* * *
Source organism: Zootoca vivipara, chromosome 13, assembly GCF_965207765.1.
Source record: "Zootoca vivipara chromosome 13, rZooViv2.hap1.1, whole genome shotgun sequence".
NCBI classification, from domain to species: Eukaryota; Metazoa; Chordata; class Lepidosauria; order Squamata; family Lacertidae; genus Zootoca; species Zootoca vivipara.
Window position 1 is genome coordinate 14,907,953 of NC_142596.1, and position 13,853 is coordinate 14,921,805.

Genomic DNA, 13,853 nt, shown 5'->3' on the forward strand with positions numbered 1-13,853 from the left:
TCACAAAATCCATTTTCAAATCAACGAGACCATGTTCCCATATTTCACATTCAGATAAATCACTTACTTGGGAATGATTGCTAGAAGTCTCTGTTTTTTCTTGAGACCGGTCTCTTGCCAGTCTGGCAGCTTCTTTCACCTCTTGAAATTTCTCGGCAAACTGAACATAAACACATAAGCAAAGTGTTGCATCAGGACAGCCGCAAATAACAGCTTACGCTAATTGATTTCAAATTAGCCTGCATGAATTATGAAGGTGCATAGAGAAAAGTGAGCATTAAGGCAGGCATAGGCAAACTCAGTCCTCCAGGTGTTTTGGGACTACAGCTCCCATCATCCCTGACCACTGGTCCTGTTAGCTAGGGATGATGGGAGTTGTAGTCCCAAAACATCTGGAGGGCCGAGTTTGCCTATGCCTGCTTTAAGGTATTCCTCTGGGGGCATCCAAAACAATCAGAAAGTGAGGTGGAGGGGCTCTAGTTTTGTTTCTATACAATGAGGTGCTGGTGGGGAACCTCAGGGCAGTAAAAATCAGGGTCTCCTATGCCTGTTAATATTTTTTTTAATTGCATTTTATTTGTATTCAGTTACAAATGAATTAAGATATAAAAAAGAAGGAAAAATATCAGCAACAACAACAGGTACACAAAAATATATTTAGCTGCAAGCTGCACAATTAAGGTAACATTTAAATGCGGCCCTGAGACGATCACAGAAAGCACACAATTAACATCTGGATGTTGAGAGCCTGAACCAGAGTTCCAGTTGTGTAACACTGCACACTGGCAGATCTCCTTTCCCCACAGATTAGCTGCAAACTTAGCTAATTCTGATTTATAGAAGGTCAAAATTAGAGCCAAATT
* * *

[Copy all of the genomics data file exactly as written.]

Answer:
Source organism: Zootoca vivipara, chromosome 13, assembly GCF_965207765.1.
Source record: "Zootoca vivipara chromosome 13, rZooViv2.hap1.1, whole genome shotgun sequence".
NCBI classification, from domain to species: Eukaryota; Metazoa; Chordata; class Lepidosauria; order Squamata; family Lacertidae; genus Zootoca; species Zootoca vivipara.
Window position 1 is genome coordinate 14,907,953 of NC_142596.1, and position 13,853 is coordinate 14,921,805.

Genomic DNA, 13,853 nt, shown 5'->3' on the forward strand with positions numbered 1-13,853 from the left:
TCACAAAATCCATTTTCAAATCAACGAGACCATGTTCCCATATTTCACATTCAGATAAATCACTTACTTGGGAATGATTGCTAGAAGTCTCTGTTTTTTCTTGAGACCGGTCTCTTGCCAGTCTGGCAGCTTCTTTCACCTCTTGAAATTTCTCGGCAAACTGAACATAAACACATAAGCAAAGTGTTGCATCAGGACAGCCGCAAATAACAGCTTACGCTAATTGATTTCAAATTAGCCTGCATGAATTATGAAGGTGCATAGAGAAAAGTGAGCATTAAGGCAGGCATAGGCAAACTCAGTCCTCCAGGTGTTTTGGGACTACAGCTCCCATCATCCCTGACCACTGGTCCTGTTAGCTAGGGATGATGGGAGTTGTAGTCCCAAAACATCTGGAGGGCCGAGTTTGCCTATGCCTGCTTTAAGGTATTCCTCTGGGGGCATCCAAAACAATCAGAAAGTGAGGTGGAGGGGCTCTAGTTTTGTTTCTATACAATGAGGTGCTGGTGGGGAACCTCAGGGCAGTAAAAATCAGGGTCTCCTATGCCTGTTAATATTTTTTTTAATTGCATTTTATTTGTATTCAGTTACAAATGAATTAAGATATAAAAAAGAAGGAAAAATATCAGCAACAACAACAGGTACACAAAAATATATTTAGCTGCAAGCTGCACAATTAAGGTAACATTTAAATGCGGCCCTGAGACGATCACAGAAAGCACACAATTAACATCTGGATGTTGAGAGCCTGAACCAGAGTTCCAGTTGTGTAACACTGCACACTGGCAGATCTCCTTTCCCCACAGATTAGCTGCAAACTTAGCTAATTCTGATTTATAGAAGGTCAAAATTAGAGCCAAATT